The mathematical modeling demonstrates that gene coding for these epi-marks can easily spread in the population because they always increase the fitness of the parent but only rarely escape erasure and reduce fitness in offspring. “Transmission of sexually antagonistic epimarks between generations is the most plausible evolutionary mechanism of the phenomenon of human homosexuality,” said Gavrilets.

WELCOME, DOCTORS
About 70 new immigrant physicians are joining the heath system – a help given the current serious shortage of MDs. The Immigrant Absorption Ministry has been working on a special project to encourage the immigration of Jewish physicians from the Diaspora. The doctors are given help in obtaining their medical licenses, learning regular and professional Hebrew and finding an employer. Once they are hired, the ministry pays the doctors’ first monthly paycheck.

ASPARAGUS FOR HANGOVER?
You should never drink too much alcohol, but if you do, asparagus extract may help with the hangover.

According to a study published in the Journal of Food Science, the amino acids and minerals found in the vegetable may alleviate alcohol hangovers and protect liver cells against toxins.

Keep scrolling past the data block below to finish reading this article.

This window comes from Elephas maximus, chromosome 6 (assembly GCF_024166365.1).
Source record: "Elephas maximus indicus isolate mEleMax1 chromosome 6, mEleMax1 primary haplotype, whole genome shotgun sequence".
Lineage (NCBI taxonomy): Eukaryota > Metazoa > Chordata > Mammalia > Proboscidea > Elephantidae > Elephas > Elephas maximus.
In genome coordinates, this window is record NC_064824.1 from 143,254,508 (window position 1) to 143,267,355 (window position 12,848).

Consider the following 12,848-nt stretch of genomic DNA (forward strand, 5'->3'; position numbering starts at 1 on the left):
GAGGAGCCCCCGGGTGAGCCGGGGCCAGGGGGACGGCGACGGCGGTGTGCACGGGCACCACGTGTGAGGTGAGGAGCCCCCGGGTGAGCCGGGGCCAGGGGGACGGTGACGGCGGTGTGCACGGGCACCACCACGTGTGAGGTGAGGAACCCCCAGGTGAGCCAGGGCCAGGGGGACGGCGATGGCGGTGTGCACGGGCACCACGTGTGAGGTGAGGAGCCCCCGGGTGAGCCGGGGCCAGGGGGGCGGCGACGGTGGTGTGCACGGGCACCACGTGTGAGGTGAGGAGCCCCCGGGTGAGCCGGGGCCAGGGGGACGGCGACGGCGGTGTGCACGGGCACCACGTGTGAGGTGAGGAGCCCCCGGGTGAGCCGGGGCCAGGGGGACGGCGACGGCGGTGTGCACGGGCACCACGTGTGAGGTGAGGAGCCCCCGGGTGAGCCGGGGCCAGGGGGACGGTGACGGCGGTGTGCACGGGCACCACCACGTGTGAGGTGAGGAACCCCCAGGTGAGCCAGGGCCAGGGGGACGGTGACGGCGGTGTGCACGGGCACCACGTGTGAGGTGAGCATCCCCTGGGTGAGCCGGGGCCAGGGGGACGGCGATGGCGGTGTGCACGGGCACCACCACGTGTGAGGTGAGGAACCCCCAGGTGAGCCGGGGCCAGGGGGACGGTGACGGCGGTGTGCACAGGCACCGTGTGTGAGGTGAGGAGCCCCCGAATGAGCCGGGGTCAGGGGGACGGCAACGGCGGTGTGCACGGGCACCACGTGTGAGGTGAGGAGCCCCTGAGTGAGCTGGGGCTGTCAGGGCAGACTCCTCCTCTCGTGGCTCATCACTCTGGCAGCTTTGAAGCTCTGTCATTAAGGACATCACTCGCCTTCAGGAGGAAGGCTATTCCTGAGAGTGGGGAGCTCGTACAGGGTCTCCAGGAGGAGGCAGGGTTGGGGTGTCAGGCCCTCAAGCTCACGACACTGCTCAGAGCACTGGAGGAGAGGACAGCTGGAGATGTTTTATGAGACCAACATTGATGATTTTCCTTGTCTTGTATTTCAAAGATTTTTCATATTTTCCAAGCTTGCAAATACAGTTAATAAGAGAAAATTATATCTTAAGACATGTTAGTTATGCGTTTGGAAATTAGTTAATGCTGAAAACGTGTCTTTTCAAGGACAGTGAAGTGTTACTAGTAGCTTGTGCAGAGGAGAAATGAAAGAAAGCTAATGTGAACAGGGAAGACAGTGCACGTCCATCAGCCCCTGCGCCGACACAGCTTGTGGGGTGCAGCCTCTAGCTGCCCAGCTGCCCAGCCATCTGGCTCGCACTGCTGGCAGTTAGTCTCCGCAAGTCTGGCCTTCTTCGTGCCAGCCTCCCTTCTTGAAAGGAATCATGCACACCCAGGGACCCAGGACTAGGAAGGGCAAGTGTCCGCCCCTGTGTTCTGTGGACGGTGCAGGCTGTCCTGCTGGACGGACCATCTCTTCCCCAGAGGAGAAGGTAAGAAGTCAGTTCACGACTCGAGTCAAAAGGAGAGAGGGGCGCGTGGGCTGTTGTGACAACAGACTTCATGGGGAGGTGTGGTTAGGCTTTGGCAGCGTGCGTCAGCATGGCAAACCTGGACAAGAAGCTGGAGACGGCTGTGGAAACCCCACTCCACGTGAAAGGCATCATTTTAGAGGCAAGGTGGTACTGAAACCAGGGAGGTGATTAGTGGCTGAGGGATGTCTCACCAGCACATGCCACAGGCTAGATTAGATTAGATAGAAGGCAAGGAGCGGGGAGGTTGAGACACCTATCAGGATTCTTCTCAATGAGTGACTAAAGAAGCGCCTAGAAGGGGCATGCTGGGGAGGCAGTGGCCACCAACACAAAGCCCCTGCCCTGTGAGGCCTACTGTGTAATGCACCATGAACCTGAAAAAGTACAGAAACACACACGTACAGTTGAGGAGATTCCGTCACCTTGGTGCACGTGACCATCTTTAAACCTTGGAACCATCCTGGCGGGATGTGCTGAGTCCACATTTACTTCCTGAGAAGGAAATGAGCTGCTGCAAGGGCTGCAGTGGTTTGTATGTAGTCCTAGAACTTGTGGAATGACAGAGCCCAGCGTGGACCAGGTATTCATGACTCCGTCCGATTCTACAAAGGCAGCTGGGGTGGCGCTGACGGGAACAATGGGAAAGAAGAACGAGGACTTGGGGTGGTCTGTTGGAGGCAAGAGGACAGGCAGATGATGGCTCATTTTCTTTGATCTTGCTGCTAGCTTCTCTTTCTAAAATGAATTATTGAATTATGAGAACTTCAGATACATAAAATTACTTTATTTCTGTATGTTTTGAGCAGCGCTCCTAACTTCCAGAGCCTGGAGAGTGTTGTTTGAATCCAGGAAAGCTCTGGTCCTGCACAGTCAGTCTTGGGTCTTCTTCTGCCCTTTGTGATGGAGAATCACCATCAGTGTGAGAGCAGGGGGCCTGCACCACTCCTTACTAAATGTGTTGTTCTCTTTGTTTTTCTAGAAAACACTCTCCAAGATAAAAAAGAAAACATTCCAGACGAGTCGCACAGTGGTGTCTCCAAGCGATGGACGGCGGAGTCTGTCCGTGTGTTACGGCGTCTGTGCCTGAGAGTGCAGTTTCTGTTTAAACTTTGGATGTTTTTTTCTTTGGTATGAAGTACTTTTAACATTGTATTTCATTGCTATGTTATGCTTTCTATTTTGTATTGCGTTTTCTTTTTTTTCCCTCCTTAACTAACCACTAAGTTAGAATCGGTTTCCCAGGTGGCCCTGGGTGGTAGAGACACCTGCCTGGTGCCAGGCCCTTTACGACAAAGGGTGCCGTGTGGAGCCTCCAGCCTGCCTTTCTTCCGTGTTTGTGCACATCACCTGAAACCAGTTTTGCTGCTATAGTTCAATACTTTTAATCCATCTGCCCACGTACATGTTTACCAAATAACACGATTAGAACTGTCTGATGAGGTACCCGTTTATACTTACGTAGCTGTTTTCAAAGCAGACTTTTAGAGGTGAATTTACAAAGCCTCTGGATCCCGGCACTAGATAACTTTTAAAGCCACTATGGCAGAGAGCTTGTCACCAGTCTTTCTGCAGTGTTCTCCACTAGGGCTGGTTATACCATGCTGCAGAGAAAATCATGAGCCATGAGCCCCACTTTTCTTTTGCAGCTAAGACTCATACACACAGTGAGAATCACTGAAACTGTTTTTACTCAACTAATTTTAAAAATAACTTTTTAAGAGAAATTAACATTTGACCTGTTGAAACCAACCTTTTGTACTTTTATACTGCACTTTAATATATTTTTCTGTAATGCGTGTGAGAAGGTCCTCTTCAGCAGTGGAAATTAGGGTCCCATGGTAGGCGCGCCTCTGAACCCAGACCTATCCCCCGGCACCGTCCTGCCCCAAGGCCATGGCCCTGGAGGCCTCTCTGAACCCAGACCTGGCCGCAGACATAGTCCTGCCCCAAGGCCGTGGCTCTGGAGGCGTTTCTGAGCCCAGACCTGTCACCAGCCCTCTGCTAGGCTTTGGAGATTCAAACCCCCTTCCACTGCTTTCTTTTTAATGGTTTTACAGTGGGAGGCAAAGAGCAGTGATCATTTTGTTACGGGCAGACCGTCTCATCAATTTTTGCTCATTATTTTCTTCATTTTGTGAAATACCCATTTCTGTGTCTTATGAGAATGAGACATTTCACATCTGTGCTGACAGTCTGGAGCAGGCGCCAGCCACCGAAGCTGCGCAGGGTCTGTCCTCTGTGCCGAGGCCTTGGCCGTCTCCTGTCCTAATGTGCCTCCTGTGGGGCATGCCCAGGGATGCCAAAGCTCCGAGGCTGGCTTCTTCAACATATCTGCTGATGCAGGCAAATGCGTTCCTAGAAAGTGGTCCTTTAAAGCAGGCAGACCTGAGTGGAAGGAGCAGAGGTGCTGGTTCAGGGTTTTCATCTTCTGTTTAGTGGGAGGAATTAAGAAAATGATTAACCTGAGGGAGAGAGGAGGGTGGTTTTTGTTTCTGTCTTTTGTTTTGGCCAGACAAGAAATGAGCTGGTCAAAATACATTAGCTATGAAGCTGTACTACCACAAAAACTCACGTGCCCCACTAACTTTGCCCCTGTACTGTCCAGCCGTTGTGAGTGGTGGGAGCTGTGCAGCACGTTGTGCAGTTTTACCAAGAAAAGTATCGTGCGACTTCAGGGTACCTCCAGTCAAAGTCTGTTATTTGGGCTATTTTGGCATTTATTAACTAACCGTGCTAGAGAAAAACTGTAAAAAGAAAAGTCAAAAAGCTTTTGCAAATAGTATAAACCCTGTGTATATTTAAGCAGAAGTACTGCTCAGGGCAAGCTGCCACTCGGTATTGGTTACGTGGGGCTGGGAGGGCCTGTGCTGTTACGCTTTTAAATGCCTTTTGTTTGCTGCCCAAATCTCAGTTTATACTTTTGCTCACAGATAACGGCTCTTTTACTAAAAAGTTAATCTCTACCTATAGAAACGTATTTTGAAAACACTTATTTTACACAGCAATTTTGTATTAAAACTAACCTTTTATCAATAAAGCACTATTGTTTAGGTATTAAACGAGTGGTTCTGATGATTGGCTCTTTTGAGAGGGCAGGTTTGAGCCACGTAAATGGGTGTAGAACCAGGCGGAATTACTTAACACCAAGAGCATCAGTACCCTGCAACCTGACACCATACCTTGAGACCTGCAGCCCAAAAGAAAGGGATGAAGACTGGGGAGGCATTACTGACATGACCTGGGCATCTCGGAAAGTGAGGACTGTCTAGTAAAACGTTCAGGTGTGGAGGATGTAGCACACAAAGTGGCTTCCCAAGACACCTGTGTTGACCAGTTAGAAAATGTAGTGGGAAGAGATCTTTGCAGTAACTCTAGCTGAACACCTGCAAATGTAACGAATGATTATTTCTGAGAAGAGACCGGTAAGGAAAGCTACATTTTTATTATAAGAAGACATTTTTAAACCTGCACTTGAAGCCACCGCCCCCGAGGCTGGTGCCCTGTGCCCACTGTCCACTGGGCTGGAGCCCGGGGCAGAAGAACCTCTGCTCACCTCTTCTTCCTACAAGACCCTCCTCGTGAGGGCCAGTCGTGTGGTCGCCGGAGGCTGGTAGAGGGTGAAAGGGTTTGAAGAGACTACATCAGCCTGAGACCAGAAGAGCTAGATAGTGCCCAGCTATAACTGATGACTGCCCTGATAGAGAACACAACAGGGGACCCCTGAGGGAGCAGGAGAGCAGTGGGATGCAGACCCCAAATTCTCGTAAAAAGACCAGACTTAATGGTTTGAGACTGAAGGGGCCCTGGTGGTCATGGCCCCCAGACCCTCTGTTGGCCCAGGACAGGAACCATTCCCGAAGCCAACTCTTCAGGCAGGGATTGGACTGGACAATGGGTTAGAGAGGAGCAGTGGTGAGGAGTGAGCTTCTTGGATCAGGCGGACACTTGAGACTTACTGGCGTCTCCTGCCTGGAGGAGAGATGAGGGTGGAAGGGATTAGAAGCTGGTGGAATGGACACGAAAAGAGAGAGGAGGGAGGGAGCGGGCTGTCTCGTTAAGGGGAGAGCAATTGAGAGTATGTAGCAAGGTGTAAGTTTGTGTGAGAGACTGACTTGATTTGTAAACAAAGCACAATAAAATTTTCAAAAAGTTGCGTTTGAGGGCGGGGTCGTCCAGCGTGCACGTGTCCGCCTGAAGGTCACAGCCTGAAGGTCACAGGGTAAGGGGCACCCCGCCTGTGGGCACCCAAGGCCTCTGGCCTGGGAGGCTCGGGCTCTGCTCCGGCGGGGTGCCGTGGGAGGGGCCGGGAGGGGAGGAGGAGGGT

Korean researchers analyzed the components of young asparagus shoots and leaves to compare their biochemical effects on human and rat liver cells.

“The amino acid and mineral contents were found to be much higher in the leaves than the shoots,” says lead researcher B.Y. Kim.

Chronic alcohol use causes oxidative stress on the liver as well as the unpleasant physical effects associated with hangovers.

“Cellular toxicities were significantly alleviated in response to treatment with the extracts of asparagus leaves and shoots,” said Kim. “These results provide evidence of how the biological functions of asparagus can help alleviate alcohol hangover and protect liver cells.”

Asparagus has long been used as an herbal medicine due to its claimed anti-cancer effects; it also is believed to have antifungal, anti-inflammatory and diuretic properties.